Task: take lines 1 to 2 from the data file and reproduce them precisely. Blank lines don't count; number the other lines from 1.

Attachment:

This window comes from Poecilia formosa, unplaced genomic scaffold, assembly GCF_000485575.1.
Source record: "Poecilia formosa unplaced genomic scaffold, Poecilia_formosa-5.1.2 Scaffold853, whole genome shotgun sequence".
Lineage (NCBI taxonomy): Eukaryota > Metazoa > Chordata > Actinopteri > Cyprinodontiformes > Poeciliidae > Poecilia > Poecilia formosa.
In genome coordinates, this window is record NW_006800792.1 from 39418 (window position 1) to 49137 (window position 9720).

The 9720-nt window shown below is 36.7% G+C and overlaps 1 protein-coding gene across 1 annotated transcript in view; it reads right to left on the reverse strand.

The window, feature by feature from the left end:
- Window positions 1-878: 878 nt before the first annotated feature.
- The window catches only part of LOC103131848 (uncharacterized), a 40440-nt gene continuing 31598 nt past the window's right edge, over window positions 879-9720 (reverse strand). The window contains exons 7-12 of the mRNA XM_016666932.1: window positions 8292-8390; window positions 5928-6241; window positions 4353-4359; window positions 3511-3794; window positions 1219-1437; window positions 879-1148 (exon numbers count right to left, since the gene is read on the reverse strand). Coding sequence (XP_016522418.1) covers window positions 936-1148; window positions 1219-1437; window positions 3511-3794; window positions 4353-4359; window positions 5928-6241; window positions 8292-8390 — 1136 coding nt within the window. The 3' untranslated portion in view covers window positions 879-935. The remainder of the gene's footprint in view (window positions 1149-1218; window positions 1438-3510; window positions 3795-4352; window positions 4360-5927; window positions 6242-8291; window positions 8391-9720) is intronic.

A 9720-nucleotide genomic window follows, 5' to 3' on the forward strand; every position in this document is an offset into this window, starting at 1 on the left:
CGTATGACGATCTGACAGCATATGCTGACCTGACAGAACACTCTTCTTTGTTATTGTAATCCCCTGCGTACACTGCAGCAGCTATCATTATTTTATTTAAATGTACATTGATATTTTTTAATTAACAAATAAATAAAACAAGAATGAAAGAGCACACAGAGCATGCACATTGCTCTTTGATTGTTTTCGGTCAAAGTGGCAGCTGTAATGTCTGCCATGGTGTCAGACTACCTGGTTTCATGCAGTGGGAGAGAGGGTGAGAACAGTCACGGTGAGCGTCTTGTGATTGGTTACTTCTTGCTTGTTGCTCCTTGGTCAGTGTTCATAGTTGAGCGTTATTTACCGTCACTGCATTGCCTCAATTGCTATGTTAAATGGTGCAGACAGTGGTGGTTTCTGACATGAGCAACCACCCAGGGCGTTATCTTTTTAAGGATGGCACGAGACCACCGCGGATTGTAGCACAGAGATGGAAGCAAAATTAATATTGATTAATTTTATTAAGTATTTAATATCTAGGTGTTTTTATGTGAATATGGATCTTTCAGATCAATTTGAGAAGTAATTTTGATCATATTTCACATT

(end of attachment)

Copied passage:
This window comes from Poecilia formosa, unplaced genomic scaffold, assembly GCF_000485575.1.
Source record: "Poecilia formosa unplaced genomic scaffold, Poecilia_formosa-5.1.2 Scaffold853, whole genome shotgun sequence".